By Rob Pegoraro
Thursday, September 25, 2008
Watching television on a computer screen is no special achievement these days. Between the free streaming video on the Web and TV downloads at iTunes and elsewhere, you don't need to work too hard to turn your computer into a replacement for the tube.
But if you can watch your own TV -- with your local shows, your team's games, your recorded programs -- on a computer monitor, and do so hundreds of miles from your home, now that's something else. Under some circumstances, such capability could be worth a non-trivial amount of money.
That's the trade-off of the Slingbox, the Web-connected "personal broadcaster" from Sling Media. Today, this division of the satellite broadcaster EchoStar Technologies is introducing the latest Slingbox, a high-definition device that fixes two flaws of earlier versions but can't do much about some other underlying issues.
The new $299.99 Slingbox Pro-HD, like older models, can take any video input and relay it over the Internet to a computer or smartphone running SlingPlayer software. But with a simple antenna, this model's digital TV tuner can pull in high-definition broadcasts off the air for free; with enough bandwidth, it can send those programs out in nearly their original quality.
With the player comes an updated SlingPlayer 2.0 that -- finally -- adds pause, rewind and forward controls. You still can't record a broadcast, but you can now pause it and zip ahead or behind.
A review unit loaned by the company, running an almost-final version of its software, usually performed those tasks without complaint but still exhibited glitches.
One consisted of its setup. The Pro-HD, like every other Slingbox, does not include a Wi-Fi receiver. So if you don't have an Ethernet jack next to your TV, you'll need to find some other way to get this compact black box on your home network; Sling Media suggests powerline network adapters, at $80 a pair, but I was able to plug the Pro-HD directly into a wireless router.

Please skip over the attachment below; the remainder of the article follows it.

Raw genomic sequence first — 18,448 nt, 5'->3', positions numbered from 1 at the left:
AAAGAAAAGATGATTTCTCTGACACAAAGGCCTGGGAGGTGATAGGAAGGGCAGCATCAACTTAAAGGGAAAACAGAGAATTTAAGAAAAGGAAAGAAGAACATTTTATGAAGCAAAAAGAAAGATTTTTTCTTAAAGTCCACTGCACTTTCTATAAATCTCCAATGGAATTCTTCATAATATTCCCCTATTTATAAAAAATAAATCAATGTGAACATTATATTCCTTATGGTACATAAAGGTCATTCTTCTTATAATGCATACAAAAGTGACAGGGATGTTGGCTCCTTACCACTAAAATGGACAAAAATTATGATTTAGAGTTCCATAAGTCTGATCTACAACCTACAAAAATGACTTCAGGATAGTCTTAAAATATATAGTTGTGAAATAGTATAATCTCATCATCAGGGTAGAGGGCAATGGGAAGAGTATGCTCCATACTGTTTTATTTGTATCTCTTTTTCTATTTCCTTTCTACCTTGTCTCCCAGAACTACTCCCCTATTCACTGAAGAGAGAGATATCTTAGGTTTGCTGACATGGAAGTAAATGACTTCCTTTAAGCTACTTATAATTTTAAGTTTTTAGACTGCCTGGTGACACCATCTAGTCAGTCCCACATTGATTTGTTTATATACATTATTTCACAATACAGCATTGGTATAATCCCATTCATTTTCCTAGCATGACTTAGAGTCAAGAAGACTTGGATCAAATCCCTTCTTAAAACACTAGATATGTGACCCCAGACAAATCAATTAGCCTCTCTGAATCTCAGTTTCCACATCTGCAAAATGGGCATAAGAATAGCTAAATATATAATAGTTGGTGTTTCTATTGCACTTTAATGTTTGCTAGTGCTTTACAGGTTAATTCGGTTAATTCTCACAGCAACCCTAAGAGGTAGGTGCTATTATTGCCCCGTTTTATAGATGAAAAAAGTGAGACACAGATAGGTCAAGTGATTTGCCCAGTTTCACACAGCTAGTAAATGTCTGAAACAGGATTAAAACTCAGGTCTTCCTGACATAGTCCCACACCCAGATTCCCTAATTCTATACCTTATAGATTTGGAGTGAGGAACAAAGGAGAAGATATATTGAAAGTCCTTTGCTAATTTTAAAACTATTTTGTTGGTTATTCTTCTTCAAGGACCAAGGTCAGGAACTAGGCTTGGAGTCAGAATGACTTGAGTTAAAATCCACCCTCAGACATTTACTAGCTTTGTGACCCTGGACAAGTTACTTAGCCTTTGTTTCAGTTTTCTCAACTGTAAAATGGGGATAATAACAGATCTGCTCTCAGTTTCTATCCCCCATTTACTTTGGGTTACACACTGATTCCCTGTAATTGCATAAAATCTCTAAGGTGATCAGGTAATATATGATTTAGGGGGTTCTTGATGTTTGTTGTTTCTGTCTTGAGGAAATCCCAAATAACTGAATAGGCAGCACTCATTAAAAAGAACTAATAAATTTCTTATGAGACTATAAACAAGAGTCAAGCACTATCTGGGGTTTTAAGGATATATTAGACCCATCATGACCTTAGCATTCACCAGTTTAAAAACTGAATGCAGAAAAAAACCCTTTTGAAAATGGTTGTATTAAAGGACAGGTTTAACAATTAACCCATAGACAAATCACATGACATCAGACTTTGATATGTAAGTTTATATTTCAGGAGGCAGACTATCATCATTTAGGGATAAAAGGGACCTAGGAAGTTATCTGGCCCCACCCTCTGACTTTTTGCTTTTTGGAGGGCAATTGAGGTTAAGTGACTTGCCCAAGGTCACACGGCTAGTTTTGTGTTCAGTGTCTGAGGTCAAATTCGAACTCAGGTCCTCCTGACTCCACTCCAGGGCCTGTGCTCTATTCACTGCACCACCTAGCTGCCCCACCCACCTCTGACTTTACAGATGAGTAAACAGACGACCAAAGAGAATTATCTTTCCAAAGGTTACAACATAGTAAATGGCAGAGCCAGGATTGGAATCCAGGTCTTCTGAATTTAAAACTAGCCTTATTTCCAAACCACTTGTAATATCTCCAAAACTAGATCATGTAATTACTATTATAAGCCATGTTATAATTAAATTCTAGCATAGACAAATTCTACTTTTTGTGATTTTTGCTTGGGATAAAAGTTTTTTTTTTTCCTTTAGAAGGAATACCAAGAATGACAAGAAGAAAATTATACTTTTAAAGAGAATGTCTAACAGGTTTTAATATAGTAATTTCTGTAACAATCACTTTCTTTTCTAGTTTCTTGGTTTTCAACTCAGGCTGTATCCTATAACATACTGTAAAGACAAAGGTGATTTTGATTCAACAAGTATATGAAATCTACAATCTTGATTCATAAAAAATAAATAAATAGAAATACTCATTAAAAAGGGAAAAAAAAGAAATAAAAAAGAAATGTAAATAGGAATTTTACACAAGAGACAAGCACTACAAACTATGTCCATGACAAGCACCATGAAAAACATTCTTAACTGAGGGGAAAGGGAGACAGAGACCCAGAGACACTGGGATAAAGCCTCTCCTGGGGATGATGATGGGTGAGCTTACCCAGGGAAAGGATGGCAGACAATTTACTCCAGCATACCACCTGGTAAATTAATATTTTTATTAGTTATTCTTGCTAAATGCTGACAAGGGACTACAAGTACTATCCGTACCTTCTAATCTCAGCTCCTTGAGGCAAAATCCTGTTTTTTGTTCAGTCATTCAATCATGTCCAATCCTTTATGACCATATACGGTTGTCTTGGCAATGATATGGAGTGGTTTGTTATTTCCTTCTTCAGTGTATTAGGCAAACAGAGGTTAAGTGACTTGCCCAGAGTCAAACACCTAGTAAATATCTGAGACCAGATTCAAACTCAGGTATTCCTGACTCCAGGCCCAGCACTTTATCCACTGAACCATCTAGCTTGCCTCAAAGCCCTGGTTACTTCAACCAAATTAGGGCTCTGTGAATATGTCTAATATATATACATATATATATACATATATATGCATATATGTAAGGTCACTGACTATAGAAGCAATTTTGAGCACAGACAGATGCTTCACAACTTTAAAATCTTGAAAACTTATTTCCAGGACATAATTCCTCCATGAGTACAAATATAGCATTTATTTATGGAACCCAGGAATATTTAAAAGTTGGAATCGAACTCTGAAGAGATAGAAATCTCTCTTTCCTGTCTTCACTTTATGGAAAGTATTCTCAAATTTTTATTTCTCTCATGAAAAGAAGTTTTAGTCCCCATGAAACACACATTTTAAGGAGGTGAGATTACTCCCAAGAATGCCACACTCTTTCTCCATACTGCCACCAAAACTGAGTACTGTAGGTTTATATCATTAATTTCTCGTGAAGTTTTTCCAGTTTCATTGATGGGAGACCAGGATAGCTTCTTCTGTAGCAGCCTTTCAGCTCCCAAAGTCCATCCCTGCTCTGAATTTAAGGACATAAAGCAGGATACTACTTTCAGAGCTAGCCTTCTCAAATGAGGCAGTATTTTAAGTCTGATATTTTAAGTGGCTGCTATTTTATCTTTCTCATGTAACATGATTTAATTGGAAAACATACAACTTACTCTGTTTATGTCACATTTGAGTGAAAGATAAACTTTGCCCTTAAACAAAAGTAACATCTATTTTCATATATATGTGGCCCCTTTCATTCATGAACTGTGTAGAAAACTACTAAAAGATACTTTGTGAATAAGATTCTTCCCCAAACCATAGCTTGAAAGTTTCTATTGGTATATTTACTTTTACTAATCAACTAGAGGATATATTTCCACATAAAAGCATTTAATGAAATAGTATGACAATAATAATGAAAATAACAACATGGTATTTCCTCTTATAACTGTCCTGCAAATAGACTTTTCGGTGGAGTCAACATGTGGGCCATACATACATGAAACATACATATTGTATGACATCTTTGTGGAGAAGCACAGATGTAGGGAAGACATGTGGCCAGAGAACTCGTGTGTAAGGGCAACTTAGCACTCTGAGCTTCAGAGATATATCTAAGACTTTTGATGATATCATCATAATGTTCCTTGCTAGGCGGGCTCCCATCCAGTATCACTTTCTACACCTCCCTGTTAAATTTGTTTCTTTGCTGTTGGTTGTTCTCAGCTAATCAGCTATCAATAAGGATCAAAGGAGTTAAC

Once on my network, the box showed up in the new SlingPlayer software, a release for Windows XP and Vista that walked me through the rest of its setup. I elected not to hook it to my satellite box, avoiding the extra wiring and time needed to configure the device to control the box, and instead plugged the Pro-HD into a cheap TV antenna.
After a lengthy scan, the Slingbox's tuner found almost all the local digital broadcasts -- but not as many as a Zenith digital-TV converter box tested earlier this year. Things hit another snag when I had to adjust the wireless router's firewall to allow Sling video to stream to another device on the Internet: The SlingPlayer software couldn't do the job, and the instructions provided for a manual reconfiguration led me astray.
But once I'd puzzled my way through the firewall adjustments, everything worked as promised. On my home network, the SlingPlayer program showed a crisp, clear high-definition picture, though slow-moving images (for instance, David Letterman's interview of Bill Clinton) looked sharper than footage with more action (the evening news' sports recaps). And this didn't require a high-powered 802.11n router; this test relied on a five-year-old router limited to slower 802.11g Wi-Fi.
Sling also provides a seven-day electronic program guide, with detailed information on each program's contents.
Alas, outside my home network the Sling stream was limited by the slower upload speed of a DSL connection -- about a fourth of the 1.5 million bits per second Sling requires for high-def quality. Over a nearby coffee shop's Wi-Fi, Slingbox video looked more like YouTube clips, with blurry images and tinny sound.
In this respect, the Slingbox Pro-HD is little better or worse than earlier models. In practice, it was worse -- late Tuesday night, the review unit inexplicably expired and has refused to turn on since.
Even a fully functional Pro-HD suffers from the built-in flaws of any device that must be bolted into an existing television setup. It's yet another box to plug into the wall, yet another set of wires to mess with behind the set.
And yet Slingbox owners seem as passionate about these boxes as any group of gadget enthusiasts, in many cases for a simple reason: This is the easiest way to follow their sports teams when they travel or move out of town. The TV business can't seem to grasp that idea, to judge from the weak Web-viewing options they (especially the National Football League) offer faraway fans. The Sling Media folks have done a fine job of patching that bug with the Slingbox.
They would be unwise to count on broadcasters and sports leagues ignoring this demand forever, though. The Slingbox's best hope of long-term relevance may not lie in other corporations' continued cluelessness but in its new parent firm, EchoStar; expect Sling functions to show up in Dish Network receivers in the first half of next year.
Sling's capabilities may not seem worth paying $300 and adding another box to the living room, but when people can experiment with them for "free" with a new satellite box, people might find them far more useful than they would have imagined.